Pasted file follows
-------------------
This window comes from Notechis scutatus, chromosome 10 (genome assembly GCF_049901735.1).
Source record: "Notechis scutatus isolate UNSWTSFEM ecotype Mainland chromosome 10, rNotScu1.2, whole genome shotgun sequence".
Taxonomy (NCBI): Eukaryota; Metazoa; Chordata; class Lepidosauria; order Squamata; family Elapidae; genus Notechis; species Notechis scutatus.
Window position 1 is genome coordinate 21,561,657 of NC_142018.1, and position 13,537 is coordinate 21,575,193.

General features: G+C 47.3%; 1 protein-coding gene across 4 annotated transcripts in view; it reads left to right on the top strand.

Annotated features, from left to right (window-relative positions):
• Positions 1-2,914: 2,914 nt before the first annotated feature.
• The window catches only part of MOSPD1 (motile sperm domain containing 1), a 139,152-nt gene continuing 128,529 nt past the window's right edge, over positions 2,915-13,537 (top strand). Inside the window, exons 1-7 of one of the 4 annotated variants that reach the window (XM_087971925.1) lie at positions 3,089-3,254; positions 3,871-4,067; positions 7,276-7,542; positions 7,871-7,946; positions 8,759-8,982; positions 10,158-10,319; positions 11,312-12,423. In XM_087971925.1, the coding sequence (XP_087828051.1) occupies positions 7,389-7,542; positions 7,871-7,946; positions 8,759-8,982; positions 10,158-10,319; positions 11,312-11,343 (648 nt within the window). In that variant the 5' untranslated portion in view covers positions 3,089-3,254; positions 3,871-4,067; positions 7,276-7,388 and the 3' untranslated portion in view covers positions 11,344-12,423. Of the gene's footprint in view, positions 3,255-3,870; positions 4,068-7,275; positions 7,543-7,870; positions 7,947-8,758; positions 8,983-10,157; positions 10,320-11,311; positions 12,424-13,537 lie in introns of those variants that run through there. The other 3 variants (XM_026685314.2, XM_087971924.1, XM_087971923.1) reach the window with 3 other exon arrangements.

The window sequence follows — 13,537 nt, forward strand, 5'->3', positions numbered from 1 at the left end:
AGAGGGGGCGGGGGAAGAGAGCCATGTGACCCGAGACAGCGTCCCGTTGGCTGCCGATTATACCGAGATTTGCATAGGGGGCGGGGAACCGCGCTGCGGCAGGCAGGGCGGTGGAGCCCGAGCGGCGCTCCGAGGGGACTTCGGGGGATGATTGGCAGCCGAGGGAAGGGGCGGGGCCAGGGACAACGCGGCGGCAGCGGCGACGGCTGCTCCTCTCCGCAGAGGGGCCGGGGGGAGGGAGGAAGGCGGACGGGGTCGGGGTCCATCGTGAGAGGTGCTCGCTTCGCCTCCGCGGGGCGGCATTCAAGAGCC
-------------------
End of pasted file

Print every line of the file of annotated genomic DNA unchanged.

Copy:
This window comes from Notechis scutatus, chromosome 10 (genome assembly GCF_049901735.1).
Source record: "Notechis scutatus isolate UNSWTSFEM ecotype Mainland chromosome 10, rNotScu1.2, whole genome shotgun sequence".
Taxonomy (NCBI): Eukaryota; Metazoa; Chordata; class Lepidosauria; order Squamata; family Elapidae; genus Notechis; species Notechis scutatus.
Window position 1 is genome coordinate 21,561,657 of NC_142018.1, and position 13,537 is coordinate 21,575,193.

General features: G+C 47.3%; 1 protein-coding gene across 4 annotated transcripts in view; it reads left to right on the top strand.

Annotated features, from left to right (window-relative positions):
• Positions 1-2,914: 2,914 nt before the first annotated feature.
• The window catches only part of MOSPD1 (motile sperm domain containing 1), a 139,152-nt gene continuing 128,529 nt past the window's right edge, over positions 2,915-13,537 (top strand). Inside the window, exons 1-7 of one of the 4 annotated variants that reach the window (XM_087971925.1) lie at positions 3,089-3,254; positions 3,871-4,067; positions 7,276-7,542; positions 7,871-7,946; positions 8,759-8,982; positions 10,158-10,319; positions 11,312-12,423. In XM_087971925.1, the coding sequence (XP_087828051.1) occupies positions 7,389-7,542; positions 7,871-7,946; positions 8,759-8,982; positions 10,158-10,319; positions 11,312-11,343 (648 nt within the window). In that variant the 5' untranslated portion in view covers positions 3,089-3,254; positions 3,871-4,067; positions 7,276-7,388 and the 3' untranslated portion in view covers positions 11,344-12,423. Of the gene's footprint in view, positions 3,255-3,870; positions 4,068-7,275; positions 7,543-7,870; positions 7,947-8,758; positions 8,983-10,157; positions 10,320-11,311; positions 12,424-13,537 lie in introns of those variants that run through there. The other 3 variants (XM_026685314.2, XM_087971924.1, XM_087971923.1) reach the window with 3 other exon arrangements.

The window sequence follows — 13,537 nt, forward strand, 5'->3', positions numbered from 1 at the left end:
AGAGGGGGCGGGGGAAGAGAGCCATGTGACCCGAGACAGCGTCCCGTTGGCTGCCGATTATACCGAGATTTGCATAGGGGGCGGGGAACCGCGCTGCGGCAGGCAGGGCGGTGGAGCCCGAGCGGCGCTCCGAGGGGACTTCGGGGGATGATTGGCAGCCGAGGGAAGGGGCGGGGCCAGGGACAACGCGGCGGCAGCGGCGACGGCTGCTCCTCTCCGCAGAGGGGCCGGGGGGAGGGAGGAAGGCGGACGGGGTCGGGGTCCATCGTGAGAGGTGCTCGCTTCGCCTCCGCGGGGCGGCATTCAAGAGCC